The man maketh the shirt

Man­dela forged per­sonal re­la­tion­ships with de­sign­ers be­hind his dis­tinc­tive sar­to­rial style

Weekend Argus (Saturday Edition) - - PEOPLE - SAMEER NAIK and RE­BECCA JACK­MAN

THERE were many unique things about Nel­son Man­dela.

His style of lead­er­ship stood out, as did his sense of hu­mour. His dance style was like none other, and his end­less work ethic was ad­mirable.

But one dis­tinc­tive fea­ture that couldn’t be missed about the for­mer pres­i­dent was his vi­brant shirts.

Whether he was at home or mak­ing a pub­lic ap­pear­ance, Madiba was al­ways seen clad in the most unique shirts.

But what most peo­ple don’t know is that he didn’t wear them to make a fash­ion state­ment, but rather for health rea­sons.

“Tata wore th­ese shirts be­cause suits were be­com­ing too heavy for his body,” Son­wa­bile Ndamase, the cre­ator of the fa­mous Madiba shirt, ex­plains. “The shirts he wore were nice and light for his body, and he felt very com­fort­able in them.”

Ndamase, who de­signed shirts for Man­dela since 1994, said it was a huge hon­our.

“Tata was not a client of mine, but rather a fa­ther to me. The en­tire Man­dela fam­ily were not clients to me, but rather fam­ily.”

Ndamase, who owns Vukani Fash­ions, said this week he was still strug­gling to come to terms with Man­dela’s death.

“We all knew that it was go­ing to hap­pen one day, but that doesn’t make it any less sad,” he said.

Ndamase first met Man­dela a few months af­ter he had been re­leased from prison. He had known the Man­dela fam­ily very well, even be­fore that.

“I knew Mama Win­nie quite well so I was for­tu­nate to get to know the whole fam­ily.”

When Man­dela left prison, Ndamase was in­vited to his house to have lunch with the fam­ily and re­calls be­ing “so ner­vous I tripped on the stair­case”.

He took the op­por­tu­nity to show Man­dela some of his de­signs. For­tu­nately Man­dela fell in love with them, and Ndamase be­came Man­dela’s full-time de­signer.

“I would show him a line of dif­fer­ent shirts and Tata would choose the ones he pre­ferred.”

Ndamase said that since Man­dela’s death last week, he had re­ceived more or­ders for Madiba shirts from around the world.

“Last week the mu­si­cian Maxwell even or­dered Madiba shirts for him­self and his en­tire crew.”

Ndamase said he would con­tinue with his Madiba shirt line, even though Madiba is now gone.

“It’s the right thing to do,” he said.

“We need to con­tinue his legacy and one of his lega­cies was the shirts he wore.”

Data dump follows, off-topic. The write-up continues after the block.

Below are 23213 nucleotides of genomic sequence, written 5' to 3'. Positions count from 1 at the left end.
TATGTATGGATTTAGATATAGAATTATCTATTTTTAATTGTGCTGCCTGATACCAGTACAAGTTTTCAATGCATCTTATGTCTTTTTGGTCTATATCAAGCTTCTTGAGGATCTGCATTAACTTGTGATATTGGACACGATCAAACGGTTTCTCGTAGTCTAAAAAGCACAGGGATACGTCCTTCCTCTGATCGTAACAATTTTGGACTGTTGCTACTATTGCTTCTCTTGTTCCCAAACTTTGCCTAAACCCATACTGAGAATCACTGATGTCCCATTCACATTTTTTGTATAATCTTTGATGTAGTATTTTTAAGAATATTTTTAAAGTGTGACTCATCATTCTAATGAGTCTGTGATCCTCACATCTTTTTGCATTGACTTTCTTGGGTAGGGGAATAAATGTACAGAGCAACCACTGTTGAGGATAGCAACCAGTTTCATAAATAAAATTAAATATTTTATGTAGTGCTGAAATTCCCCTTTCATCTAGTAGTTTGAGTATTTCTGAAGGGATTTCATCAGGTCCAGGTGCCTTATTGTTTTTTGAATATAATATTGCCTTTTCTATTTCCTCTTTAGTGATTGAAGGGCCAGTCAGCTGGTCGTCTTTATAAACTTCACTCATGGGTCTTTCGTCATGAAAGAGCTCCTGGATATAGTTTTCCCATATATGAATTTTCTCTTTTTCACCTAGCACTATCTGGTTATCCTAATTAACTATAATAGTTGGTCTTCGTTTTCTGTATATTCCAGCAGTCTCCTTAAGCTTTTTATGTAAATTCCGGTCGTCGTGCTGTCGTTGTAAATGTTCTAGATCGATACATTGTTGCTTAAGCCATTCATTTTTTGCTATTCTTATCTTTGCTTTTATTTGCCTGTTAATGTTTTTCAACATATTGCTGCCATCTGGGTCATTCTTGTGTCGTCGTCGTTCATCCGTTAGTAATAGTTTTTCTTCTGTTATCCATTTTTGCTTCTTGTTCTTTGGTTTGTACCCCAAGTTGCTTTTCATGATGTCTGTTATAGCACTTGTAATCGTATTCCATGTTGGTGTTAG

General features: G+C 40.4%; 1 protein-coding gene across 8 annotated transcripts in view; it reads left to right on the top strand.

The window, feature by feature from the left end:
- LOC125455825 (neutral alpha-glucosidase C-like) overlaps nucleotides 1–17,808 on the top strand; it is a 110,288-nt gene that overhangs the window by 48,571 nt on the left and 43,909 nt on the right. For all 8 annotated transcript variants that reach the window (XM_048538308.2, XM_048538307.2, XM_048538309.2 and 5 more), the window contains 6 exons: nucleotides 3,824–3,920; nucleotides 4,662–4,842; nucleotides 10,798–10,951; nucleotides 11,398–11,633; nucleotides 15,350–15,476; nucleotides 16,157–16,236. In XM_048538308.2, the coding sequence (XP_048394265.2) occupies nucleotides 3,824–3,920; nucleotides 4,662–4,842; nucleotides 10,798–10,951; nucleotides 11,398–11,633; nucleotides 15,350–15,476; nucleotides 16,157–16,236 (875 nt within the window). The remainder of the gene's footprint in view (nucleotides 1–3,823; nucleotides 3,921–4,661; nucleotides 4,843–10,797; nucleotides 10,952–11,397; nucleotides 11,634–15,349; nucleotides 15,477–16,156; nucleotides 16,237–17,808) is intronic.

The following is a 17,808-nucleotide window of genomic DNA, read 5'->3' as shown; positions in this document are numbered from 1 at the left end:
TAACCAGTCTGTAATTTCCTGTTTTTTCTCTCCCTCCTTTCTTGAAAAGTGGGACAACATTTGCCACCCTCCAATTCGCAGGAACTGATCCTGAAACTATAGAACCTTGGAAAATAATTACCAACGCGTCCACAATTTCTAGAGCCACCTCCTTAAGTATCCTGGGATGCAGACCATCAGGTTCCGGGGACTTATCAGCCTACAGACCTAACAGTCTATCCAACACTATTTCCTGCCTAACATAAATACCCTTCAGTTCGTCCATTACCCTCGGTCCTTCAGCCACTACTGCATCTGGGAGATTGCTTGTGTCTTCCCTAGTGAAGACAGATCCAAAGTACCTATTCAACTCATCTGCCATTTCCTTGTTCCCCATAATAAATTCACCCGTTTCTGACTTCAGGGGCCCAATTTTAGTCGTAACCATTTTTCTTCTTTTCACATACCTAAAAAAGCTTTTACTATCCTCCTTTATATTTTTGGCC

Mean­while, fash­ion de­signer David Tlale, known for bright colours and bold African prints, says he is able to­day to ex­press him­self with pride thanks to Man­dela, who in­spired him in a “mas­sive way”.

Af­ter the inau­gu­ra­tion, he ex­plained, it be­came more and more ac­cept­able for African prints and de­signs to get their chance in the lime­light.

“Peo­ple started wear­ing African chic with pride. Then af­ter we saw him chang­ing from a suit to a Madiba shirt, we started em­brac­ing African fash­ion in a big way.

“Our pres­i­dent came out and ad­dressed na­tions in a beau­ti­fully tai­lored shirt. He brought change to the face of be­ing for­mal in a semi-for­mal way.”

Con­sciously or not, peo­ple started to no­tice African fash­ion, which Tlale de­scribed as: “We don’t see colour when we do fash­ion – we just do fash­ion”.

He con­tin­ued: “If you love it you buy it, and you buy it be­cause you love it. That’s what Madiba did. When you see a piece you’re not go­ing to ask who de­signed it or what their race was. You are go­ing to buy a beau­ti­fully made garment.”

Tlale paid trib­ute to Madiba last Fri­day dur­ing his “fash­ion ex­trav­a­ganza” at Vir­ginia Air­port in Dur­ban, which show­cased de­signs from his show­case at New York Fash­ion Week, along with new de­signs, on the run­way.

It was not orig­i­nally in­tended to com­mem­o­rate Madiba, but Tlale says he woke up on Fri­day morn­ing and knew he needed to pay trib­ute some­how.

Lo­cally, sales of the Madiba shirt are also on the rise.

Nisa Bregg, man­ager of Out of Africa at the V&A Water­front, said the shirts, many from Desré Buirski’s The Pres­i­den­tial Shirt, sell re­ally well.

“At one point we didn’t stock them, but peo­ple came in and asked for them all the time.”

Just last weekend they sold eight shirts to peo­ple who wanted some­thing that made them think of Man­dela. Bregg said eight shirts might not sound like much, but con­sid­er­ing they cost be­tween R950 and R1 700 each, that was healthy trade.

Fiona Adams, sales as­sis­tant at Thomas & Benno, also at the V&A, agreed that the Pres­i­den­tial Shirt is a good seller that’s al­ways been pop­u­lar.

“A lot of peo­ple ask for them,” she said.

PIC­TURE: DU­MISANI SIBEKO

WELL GROOMED: Nel­son Man­dela in one of his fa­mous shirts.

PIC­TURE: ADRIAN DE KOCK

PRES­I­DEN­TIAL: Madiba shirts by Desre Buirski’s of­fi­cial Pres­i­den­tial Shirt brand, for sale at Out of Africa at the V&A Water­front.

DE­CEM­BER 14 2013

PIC­TURE: PABALLO THEK­ISO

MADIBA SHIRTS: De­signer Son­wa­bile Ndamase with his fa­mous Madiba shirts.

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